A later modification in BR days added the sunburst or chrysanthemum visual display orginating with the Hudd inductive Automatic Warning System when a dead ramp was encountered, to reinforce the audible warning of the siren. This display is illustrated below. The display is, in effect, connected with the electromagnet armature, and is restored to black when the warning is acknowledged. Therefore, when a restrictive signal aspect is passed, the driver receives both visual and audible warning and must take prompt definite action, or else the brakes are applied. The use of audible signals for both proceed and warning is an excellent idea of the GWR ATC. Audible signals demand attention, unlike visual signals which must be noticed.
Move the mouse cursor over the disc to see the display that appeared when the ramp was not energised (distant signal 'on'). You must have Internet Explorer 4.0 or similar browser to see the animation. The display was accompanied by a loud whoop generated by a siren driven by the air entering the brake pipe. If the ramp was energised (distant signal 'off'), a vibrating bell rang instead. These distinctive signals have now been replaced by feeble electronically-generated sounds.
The brake application was sufficient to stop a train before passing a stop signal ahead even if steam continued to be worked, if the footplate men were disabled. The accident at Milton, near Didcot, in 1955 and described by Adrian Vaughan in Obstruction Danger was one in which a train ran through signals for no apparent reason, and derailed at facing points taken at too great a speed. Every effort was made to discredit the signals and the ATC. The dirty footplate of the Britannia had clogged the siren, and the driver was on the wrong (left) side for the signal layout, but on test the ATC worked correctly. Since the driver and fireman seemed to have been alert, the ATC should have prevented the accident unless wilfully disabled. In this action, the clipping of the points leading to the diversion, normally a safety measure, prevented the signalman from changing the points when he saw what was about to happen.
There was originally a boiler steam-pressure operated switch that opened the circuit of the locomotive battery when the steam pressure dropped below 40 psi. The idea was to save the accumulator charge on dead engines. The armature would drop out, and the vacuum pipe would be opened, but there would be no vacuum anyway. There must have been a cut-out cock in the vacuum pipe that would prevent a brake application when the system was out of service or defective. A failure of either battery, or a wire breakage, would cause the system to sound the siren and apply the brakes immediately, thus failing safe.
Two important principles in the use of ATC should be appreciated. First, it essentially is a cab distant signal, warning of danger ahead and alerting the driver. Second, control is taken away from the driver only if he fails to respond. It is not, like the mechanical trip on the Underground, an enforcer of stop signals that mindlessly takes control from the driver. Although the latter is appropriate in its special environment, taking control from the driver has generally been considered undesirable with the higher speeds and heavier trains of intercity railways, and the greater variety of conditions. For one thing, an emergency stop in some cases may result in derailment or other mishap more dangerous than continuing movement. In fact, the penalty brake application of ATC is sufficient to bring the train to a comfortable stand before reaching the stop signal, and should not be an emergency application, as might be required if a stop were being enforced.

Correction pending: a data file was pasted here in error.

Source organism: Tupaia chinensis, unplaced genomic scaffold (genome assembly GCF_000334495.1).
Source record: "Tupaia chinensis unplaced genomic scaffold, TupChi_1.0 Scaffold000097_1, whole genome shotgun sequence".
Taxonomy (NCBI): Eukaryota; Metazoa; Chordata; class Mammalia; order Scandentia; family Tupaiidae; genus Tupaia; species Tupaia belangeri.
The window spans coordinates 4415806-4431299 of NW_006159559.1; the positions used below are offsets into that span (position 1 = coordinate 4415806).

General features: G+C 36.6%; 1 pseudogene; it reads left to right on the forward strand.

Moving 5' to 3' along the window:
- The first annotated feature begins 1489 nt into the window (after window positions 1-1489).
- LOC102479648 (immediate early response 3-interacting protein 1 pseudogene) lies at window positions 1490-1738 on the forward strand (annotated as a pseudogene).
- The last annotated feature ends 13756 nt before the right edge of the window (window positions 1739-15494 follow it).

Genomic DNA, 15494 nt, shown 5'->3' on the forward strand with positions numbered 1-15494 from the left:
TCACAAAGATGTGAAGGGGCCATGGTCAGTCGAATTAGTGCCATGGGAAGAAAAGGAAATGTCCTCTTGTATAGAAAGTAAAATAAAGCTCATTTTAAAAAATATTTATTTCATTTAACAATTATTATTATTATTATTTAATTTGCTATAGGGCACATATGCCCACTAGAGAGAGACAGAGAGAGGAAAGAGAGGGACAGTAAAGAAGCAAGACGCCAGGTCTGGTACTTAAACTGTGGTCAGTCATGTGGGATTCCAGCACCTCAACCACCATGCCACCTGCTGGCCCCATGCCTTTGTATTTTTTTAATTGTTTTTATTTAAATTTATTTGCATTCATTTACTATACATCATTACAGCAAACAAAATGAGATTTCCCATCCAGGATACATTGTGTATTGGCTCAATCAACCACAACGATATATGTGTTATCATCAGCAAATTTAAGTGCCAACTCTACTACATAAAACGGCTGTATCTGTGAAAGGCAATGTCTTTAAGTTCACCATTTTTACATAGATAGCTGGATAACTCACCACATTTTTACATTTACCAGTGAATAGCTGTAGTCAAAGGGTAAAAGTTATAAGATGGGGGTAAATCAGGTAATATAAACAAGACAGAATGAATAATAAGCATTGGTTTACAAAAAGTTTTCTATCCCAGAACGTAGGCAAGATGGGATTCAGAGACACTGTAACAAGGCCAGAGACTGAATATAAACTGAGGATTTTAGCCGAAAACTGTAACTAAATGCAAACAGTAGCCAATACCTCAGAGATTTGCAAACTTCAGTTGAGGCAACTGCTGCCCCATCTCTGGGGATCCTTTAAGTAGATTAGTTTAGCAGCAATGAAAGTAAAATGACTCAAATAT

When automatic train stop, to prevent passing signals at stop, was ordered in the United States, as related above, the Pennsylvania Railroad and the Union Switch and Signal Company (Westinghouse) co-operated in the early 1920's to develop a cab signal and train stop system using coded track circuits. This system displayed three (later four) aspects in the cab, continuously changing with conditions. It was so effective that the Pennsylvania was permitted to remove the connection with the brake system on condition that cab signals were installed on all its main lines. Other companies that adopted coded cab signals retained the connection with the brake system that enforced speed restrictions of 30 or 15 mph. In some cases, these companies also removed lineside signals, enjoying considerable savings, and operated trains by cab signals alone. The system is called ATC or CCS (continuous cab signals). The driver might forestall a penalty brake application, but still had to make a sufficient brake application and keep the speed within the enforced maximum, to prevent a penalty application, which would bring the train to a halt and require going on the ground to reset. In the United States, a train on a line with ATC must have the system in operation to operate at normal speed. If the ATC apparatus fails on the road, written authorisation (obtained by radio) is necessary to proceed at less than 80 mph to the nearest point at which an equipped locomotive can be substituted or the apparatus repaired. A train cannot start with inoperative ATC. The strictness of the rules is partly a result of the warfare between the railway companies and the regulators, intended to prevent companies from operating trains without properly maintained and working ATC. Incidentally, on lines without ATC, maximum passenger train speeds in the United States must be less than 80 mph by regulatory order.
Composed by J. B. Calvert
Created 12 July 2004